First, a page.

I got an opportunity to try out the ‘Tilt Brush’, a room scale VR 3D drawing app. We had a HTC Vive set up and got to basically paint life size 3D brush strokes. Two hand-held controllers are used to manipulate the palettes and brush.
Two base stations are positioned on either side of the designated ‘paint area’. It was fairly amazing to be immersed in the environment and paint in real time, and be able to record, import other 3D objects and walk through what you had just made.
Microsoft’s Hololens is is the first self-contained, holographic computer, enabling you to engage with your digital content and interact with holograms in the world around you. You get to experience Mixed Reality by wearing the Hololens headset. Whilst wearing the lens the holograms are superimposed into what environment you are in and controlled by subtle hand gestures.
Note to Self:
- The Tilt-Brush was great, the only thing being is that the aesthetic it creates is very obviously ‘created by a Tilt Brush‘! If one can get away from this, it is an amazing tool.
- I was a bit disappointed by the Hololens, I found the hand gestures a bit clunky. I’m sure version 2.0 will be better.
After recent experiments with 360 video I have worked out a quick methodology so I can work quickly without going back a few months later, and saying how the hell did I do that?
So basically the rule of thumb is take the 360 source video or stills from the iPhone directly to the laptop, and NOT from the 360 camera directly. The image should be in Equirectangular format and look like the above. This is Monoscopic 360 video, not Stereoscopic 3D which is used in more high end 360 cameras. A standard 360 video is just a flat equirectangular video displayed on a sphere. Think of Monosciopic like the face of a world map on a globe, whereas Stereoscopic 3D can add another level of immersion by adding depth data between the foreground and background. Stereoscopic means you have two copies, a left eye and a right eye.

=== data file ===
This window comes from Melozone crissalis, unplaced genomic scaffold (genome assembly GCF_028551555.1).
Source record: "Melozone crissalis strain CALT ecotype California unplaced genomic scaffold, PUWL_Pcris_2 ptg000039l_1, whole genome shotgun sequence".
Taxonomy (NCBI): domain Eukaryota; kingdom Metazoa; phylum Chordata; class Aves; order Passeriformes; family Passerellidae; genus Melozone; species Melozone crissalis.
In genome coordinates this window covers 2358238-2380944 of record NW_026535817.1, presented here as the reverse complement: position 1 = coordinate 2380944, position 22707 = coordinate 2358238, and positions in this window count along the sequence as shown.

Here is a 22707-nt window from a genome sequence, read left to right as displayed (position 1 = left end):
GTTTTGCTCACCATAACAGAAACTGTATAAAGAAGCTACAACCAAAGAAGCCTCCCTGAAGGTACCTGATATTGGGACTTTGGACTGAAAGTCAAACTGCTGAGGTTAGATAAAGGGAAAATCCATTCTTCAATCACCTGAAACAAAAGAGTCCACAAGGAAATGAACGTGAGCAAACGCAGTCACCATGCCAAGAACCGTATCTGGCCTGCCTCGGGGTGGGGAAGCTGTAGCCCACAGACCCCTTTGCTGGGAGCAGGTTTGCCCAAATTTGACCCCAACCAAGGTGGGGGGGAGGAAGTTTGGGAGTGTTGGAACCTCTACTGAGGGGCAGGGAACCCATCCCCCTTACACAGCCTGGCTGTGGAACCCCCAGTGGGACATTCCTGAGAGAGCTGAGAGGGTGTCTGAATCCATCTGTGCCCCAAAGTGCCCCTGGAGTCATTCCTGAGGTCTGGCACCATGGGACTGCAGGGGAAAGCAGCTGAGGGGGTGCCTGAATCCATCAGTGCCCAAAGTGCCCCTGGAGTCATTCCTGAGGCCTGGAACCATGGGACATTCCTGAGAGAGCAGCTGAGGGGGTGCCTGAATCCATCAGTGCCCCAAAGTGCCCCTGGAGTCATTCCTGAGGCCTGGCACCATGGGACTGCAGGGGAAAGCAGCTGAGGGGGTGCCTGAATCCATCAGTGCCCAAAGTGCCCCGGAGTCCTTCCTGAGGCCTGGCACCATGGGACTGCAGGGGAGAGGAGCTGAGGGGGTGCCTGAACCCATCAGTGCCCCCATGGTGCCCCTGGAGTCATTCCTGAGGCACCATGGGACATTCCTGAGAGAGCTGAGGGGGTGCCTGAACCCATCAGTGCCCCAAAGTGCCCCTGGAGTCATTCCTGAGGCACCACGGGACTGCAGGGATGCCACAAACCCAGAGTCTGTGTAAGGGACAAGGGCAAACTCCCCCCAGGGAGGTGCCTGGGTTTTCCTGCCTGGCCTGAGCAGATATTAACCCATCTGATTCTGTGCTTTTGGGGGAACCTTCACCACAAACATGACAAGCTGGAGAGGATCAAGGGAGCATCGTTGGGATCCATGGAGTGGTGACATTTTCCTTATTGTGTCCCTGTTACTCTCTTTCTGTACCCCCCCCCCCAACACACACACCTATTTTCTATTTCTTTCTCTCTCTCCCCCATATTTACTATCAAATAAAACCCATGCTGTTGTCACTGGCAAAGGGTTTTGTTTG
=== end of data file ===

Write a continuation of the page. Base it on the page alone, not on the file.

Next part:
The image should NOT look like the above image, if it does it won’t look correct when played via VR app in the Google cardboard headset. The spatial injector code only needs to be applied if its to be uploaded to Youtube.
Drag the video above to see it 360 (view in Chrome browser). This is a 360 video taken by my Ricoh Theta S 360 camera and a blender 3D rotating object, both imported into Final Cut Pro X, exported as an MP4.
The exported mp4 is then uploaded to the iPhone again, and opened in a free VR app, one thats been working well for me is HOMiDO player, you simply open the app, hit ‘video player’, click on the folder icon, find your mp4 on the iPhone, then click ‘choose’ and it compresses the video for 360 play. Slot the iPhone it into your VR headset and bobs your mothers brother, you are immersed inside the video.
Note to Self:
- Strange to see a 3D scan from blender rotating inside my studio.
- Need to source some good 360 source material, maybe from some woods/forest?
- Ricoh Theta S video quality is very soft/low quality, so try to get around that by lighting perhaps?
- Do some proper stitching/editing experiments so no joins/lines and imagery looks ok across 360 sphere.
I was in London for a few days so popped down to a UAL affiliated VR/MR maker day in Chelsea College of Art.
It was fairly informal and there were various desks/sections featuring Arduino, Leap Motion, Virtual Reality etc..I was interested in getting an overview into how one sets up a Virtual reality environment in 3D gaming software Unity, and create a Terrain, work with collidors, prefabs etc..
I also got a demonstration of a 360 3D/Spherical camera the Ricoh Theta S, this is for grabbing 360 live video or still footage. Overall a worthwhile and enlightening day.